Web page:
Pat: He honestly, half the time he wasn’t ready. He couldn’t listen to anything Clinton was gonna talk about. She would start saying something and he wouldn’t have anything to say. She would say something and he would start losing it. He never wrote anything down. A lot of people say stuff and they write stuff down, and they’ll know they will say those things when they get the chance.

In 1960, when they had Kennedy and Nixon, they had their first…um…on the TV. And Nixon was hot and sweat and everything, and Kennedy just looked fine, he looked great, and he ended up winning the presidency. And that’s what I think Hillary is trying to do because she’s from congress. The other thing is, what’s his name…Trump—he’s never been in politics—so that’s why he’s used to makin’ money. That’s why it’s harder for him to be a president, to look good.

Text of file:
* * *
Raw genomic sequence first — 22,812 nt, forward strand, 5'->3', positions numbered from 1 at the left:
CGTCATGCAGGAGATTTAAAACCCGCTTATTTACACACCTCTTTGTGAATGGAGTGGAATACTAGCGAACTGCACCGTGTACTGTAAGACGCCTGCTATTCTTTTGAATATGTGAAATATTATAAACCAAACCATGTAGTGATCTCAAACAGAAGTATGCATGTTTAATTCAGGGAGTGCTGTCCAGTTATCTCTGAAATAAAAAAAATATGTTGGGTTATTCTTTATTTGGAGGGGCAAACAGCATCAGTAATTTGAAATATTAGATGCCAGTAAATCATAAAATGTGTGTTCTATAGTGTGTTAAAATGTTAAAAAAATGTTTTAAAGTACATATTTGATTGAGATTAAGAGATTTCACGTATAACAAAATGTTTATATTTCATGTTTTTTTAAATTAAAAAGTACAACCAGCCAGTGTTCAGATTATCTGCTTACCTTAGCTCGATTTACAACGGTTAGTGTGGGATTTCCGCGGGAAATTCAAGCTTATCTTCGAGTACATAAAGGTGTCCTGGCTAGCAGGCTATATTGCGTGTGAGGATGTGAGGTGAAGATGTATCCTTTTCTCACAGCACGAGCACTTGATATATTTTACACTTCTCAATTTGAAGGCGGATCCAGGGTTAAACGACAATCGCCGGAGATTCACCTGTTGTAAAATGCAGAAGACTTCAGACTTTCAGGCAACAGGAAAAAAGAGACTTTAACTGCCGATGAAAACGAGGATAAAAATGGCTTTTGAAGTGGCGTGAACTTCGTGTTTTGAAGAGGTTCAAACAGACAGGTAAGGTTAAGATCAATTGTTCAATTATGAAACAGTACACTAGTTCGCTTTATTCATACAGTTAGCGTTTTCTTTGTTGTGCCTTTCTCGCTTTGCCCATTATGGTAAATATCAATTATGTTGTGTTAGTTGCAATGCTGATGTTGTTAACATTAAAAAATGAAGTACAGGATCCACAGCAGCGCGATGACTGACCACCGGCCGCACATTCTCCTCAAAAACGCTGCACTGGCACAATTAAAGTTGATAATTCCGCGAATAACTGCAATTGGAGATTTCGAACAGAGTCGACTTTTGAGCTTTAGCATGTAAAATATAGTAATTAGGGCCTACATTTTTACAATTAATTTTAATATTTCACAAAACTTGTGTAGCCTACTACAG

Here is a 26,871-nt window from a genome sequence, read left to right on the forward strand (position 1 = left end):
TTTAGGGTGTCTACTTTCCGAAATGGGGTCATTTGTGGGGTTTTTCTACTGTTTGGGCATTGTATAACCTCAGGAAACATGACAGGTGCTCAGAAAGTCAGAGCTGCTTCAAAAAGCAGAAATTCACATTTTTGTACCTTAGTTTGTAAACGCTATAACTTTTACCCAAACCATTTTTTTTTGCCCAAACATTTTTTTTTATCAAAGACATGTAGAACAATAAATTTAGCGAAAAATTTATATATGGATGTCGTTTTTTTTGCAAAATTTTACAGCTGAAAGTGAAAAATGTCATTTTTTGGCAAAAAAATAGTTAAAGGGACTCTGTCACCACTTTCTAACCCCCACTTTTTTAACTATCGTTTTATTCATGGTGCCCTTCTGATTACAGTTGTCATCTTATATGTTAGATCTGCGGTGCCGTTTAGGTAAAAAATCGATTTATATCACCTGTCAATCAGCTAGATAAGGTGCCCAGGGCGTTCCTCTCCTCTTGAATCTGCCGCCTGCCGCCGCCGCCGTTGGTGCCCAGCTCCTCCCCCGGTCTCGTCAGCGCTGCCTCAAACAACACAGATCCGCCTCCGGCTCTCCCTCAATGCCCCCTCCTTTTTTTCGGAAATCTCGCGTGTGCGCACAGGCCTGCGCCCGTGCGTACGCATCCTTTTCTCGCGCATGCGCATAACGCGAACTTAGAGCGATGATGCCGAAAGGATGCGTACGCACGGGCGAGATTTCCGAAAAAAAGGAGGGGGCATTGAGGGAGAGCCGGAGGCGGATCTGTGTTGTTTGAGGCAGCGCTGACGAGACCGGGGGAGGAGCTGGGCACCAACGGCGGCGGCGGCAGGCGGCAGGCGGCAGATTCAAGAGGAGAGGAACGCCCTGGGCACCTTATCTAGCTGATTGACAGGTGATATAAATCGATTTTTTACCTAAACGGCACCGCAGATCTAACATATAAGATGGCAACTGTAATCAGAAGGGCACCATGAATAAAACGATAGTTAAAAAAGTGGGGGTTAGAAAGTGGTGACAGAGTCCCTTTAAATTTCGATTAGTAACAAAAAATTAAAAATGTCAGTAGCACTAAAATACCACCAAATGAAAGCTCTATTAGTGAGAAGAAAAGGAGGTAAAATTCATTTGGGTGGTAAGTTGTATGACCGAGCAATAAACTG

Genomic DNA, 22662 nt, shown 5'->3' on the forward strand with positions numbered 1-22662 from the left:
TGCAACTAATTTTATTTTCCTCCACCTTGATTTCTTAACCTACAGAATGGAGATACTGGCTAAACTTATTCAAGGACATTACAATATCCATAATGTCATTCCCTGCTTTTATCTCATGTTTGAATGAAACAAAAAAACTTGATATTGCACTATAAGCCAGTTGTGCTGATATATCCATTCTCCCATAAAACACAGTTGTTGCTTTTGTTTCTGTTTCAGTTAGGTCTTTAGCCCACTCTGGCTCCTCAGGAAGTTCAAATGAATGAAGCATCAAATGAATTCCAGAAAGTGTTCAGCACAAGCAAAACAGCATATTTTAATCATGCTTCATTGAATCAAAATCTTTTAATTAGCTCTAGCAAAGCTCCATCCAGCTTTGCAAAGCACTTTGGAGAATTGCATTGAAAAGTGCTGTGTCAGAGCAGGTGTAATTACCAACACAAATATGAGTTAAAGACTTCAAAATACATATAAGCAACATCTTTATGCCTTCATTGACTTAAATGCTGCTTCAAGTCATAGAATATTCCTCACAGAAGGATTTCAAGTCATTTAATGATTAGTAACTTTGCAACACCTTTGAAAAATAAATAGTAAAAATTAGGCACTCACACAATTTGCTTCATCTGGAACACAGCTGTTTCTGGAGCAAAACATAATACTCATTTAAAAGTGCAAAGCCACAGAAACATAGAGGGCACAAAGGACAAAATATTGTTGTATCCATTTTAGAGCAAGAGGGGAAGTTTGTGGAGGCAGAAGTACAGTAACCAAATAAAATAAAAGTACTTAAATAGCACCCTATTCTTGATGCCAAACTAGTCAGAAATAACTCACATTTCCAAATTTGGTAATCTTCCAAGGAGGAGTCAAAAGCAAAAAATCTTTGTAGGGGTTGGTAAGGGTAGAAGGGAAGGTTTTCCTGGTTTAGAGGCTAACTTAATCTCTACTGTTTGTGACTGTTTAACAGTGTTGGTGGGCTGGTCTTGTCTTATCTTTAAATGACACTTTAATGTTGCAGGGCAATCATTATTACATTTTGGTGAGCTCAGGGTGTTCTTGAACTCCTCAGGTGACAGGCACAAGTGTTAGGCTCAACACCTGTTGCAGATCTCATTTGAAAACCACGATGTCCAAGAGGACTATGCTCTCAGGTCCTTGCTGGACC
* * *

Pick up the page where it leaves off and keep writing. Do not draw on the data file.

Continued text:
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Ashley: Hard to judge body language, versus woman and man. It’s hard to know that because deep voice, man—the factors of that. It’s hard to know, because it’s unknown. I can’t say that clearly.

Suzanne (therapist): You mean, it’s hard to say how much of this is clearly body language, and how much is because it’s a man or a woman?

Ashley: Exactly.

Randy: Who sounds presidential? Does Hillary or does Trump? I think either one of them could sound presidential at this point.

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Ashley: It’s sexist. It’s true. The shrill voice, the man’s deep voice.

Suzanne: Because women do have higher voices.

Ashley: Yes! Exactly! It doesn’t make sense at all. It shouldn’t make a difference either way. 

Susie Neilson is an editorial fellow at Nautilus.

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The lead photo illustration is courtesy of DonkeyHotey via Flickr.